Repairing the World: Looking Back on 25 Years of Ve’ahavta

Dec. 2, 2020

By AVRUM ROSENSWEIG


Learn to do good. Devote yourselves to justice; Aid the wronged. Uphold the rights of the orphan; Defend the cause of the widow.

 – Isaiah 1:17

I was born into a rabbinical home where my siblings and I were shown a high level of empathy. I am therefore blessed and cursed with feeling for those who are oppressed. If you have experienced this, you will understand. It is a blessing because defending justice reminds us of the Jewish people’s covenant with God. And the curse? It reminds us there is little time to exhale as injustice hardly ceases.

In 1994, I was working at United Jewish Appeal. It was the year a genocide erupted in Rwanda. It was bloody. Up to one million people were macheted to death by their neighbours. And the world was mostly quiet. The Jewish community, despite our commitment to “Never Again,” barely uttered a word. A finger, it seemed, was rarely lifted to help. Stillness.

This 100-day bloodbath awakened in me the realization the Canadian Jewish community did not have a humanitarian outlet. Christians did. Muslims did. But we, the bearers of “knowing the stranger” were unprepared to respond the way we had expected others to do for us.

So, in 1996 Ve’ahavta became a legal entity. Its mission was to encourage Jews to play a role in repairing the world (tikun olam) through the sharing of our personal and collective gifts and know-how. I just knew we could live up to the biblical imperative of Ve’ahavta L’reacha Kamocha (“love thy neighbour the way you love yourself”) in a universal way. And we did.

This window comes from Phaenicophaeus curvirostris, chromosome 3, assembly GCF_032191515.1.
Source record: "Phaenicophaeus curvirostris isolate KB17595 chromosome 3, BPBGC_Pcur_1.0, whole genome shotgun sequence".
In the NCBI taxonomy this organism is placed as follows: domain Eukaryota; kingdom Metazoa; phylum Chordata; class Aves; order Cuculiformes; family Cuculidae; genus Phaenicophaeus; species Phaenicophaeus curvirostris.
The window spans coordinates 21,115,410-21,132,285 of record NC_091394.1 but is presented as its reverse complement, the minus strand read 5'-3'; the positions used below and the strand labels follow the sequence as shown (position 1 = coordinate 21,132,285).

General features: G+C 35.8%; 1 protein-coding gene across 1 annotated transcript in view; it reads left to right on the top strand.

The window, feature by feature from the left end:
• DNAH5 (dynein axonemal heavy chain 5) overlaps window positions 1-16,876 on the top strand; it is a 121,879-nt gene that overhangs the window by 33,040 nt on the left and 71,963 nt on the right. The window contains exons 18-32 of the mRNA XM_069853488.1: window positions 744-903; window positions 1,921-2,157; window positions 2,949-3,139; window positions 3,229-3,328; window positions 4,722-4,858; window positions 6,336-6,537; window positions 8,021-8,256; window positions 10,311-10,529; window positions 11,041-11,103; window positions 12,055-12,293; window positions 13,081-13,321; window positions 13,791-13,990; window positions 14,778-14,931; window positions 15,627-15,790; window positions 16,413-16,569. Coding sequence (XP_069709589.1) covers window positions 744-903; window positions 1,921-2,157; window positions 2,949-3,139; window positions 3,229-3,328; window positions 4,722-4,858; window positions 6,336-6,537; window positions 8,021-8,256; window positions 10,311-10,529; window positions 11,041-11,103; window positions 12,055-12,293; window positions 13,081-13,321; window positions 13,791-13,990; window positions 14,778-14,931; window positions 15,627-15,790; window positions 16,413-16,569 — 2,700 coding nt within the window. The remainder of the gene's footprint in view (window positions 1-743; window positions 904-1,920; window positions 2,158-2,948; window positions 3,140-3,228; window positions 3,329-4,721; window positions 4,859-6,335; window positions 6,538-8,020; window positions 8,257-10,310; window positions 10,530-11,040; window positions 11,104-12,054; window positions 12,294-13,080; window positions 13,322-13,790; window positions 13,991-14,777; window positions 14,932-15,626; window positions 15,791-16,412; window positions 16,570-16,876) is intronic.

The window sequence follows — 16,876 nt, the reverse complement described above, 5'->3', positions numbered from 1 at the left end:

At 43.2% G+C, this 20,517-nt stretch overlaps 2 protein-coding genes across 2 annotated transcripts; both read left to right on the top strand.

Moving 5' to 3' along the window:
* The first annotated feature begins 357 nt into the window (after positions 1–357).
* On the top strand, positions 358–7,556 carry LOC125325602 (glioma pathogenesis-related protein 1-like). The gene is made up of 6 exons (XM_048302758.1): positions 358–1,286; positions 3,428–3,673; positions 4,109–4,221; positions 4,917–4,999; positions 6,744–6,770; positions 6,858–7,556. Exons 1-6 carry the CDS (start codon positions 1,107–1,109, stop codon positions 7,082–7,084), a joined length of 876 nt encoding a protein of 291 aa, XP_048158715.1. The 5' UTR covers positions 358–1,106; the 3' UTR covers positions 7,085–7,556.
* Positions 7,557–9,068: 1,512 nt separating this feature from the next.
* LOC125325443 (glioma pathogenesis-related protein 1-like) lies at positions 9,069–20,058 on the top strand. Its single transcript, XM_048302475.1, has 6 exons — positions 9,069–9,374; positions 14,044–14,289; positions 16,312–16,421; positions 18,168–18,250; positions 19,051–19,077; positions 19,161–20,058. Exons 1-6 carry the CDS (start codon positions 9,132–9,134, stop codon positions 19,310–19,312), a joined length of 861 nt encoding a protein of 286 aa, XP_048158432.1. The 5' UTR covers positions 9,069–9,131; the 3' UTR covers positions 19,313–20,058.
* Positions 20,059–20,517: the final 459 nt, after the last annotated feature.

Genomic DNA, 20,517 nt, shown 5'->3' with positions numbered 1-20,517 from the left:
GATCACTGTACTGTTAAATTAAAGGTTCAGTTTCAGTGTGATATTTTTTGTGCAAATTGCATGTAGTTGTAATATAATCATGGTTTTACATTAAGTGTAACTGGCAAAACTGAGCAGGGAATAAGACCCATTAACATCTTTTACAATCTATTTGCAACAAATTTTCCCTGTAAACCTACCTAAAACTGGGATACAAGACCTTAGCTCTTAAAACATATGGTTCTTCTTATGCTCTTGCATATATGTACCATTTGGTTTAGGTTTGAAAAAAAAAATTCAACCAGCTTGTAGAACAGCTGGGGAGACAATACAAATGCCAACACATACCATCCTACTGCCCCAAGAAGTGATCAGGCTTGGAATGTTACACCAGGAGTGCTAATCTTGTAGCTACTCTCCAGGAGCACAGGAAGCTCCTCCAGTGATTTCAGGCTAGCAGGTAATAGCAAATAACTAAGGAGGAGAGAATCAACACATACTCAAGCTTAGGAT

In 1997, Ve’ahavta launched its first program, a MASH-like medical mission to the impoverished country of Guyana in South America.  To start things off, we assembled a formidable team of Jews and non-Jews – doctors, nurses, pharmacists – and received donations of $500,000 in pharmaceuticals from the late Barry Sherman, head of the generic drug maker Apotex, and his wife Honey (may they rest in peace), and from Leslie Dan, founder of Novopharm.

The Toronto Jewish community was a giant partner in our Guyana mission. Synagogues, temples, schools, organizations, rabbis, families, and individuals donated funds and humanitarian items. CHAT students collected Flintstones vitamins to distribute to children with vitamin A deficiency, a condition that can cost a child their sight or their life.

Our teams, led by an extraordinary staff and lay leadership, then flew to the land of 1,000 rivers and set up makeshift clinics in forests, jails and along water banks. School rooms were turned into check-up areas. Desks were reassigned as beds. Sheets separated one cubicle from another. Men, women, and children trudged for miles to visit us.  And we helped them. We saved lives.

Our Guyana medical missions were the genesis I had dreamed of for Ve’ahavta. It was Avraham and Sarah hospitably standing by the door of their tent greeting “the stranger.” We were rocking!

Further on the international front, Ve’ahavta sent volunteers to the Howard Hospital in rural Zimbabwe. There, we helped patients with HIV/AIDS and conducted medical studies on decreasing mother-to-child transmission of the disease. The results were published in prestigious medical journals and implemented around the world. Tikun olam at its best.

Then there’s the Mobile Jewish Response to the Homeless (MJRH), our local van program. In the early days, we partnered with Toronto’s NaMeRes (Native Men’s Residence). I was the first person to ride with Simon McNichol, NaMeRes’s outreach driver. I was nervous and obsessively chatty. But as the evening wore on, Simon and I both settled in and a Jewish-Native relationship was born, as was Ve’ahavta’s homeless program.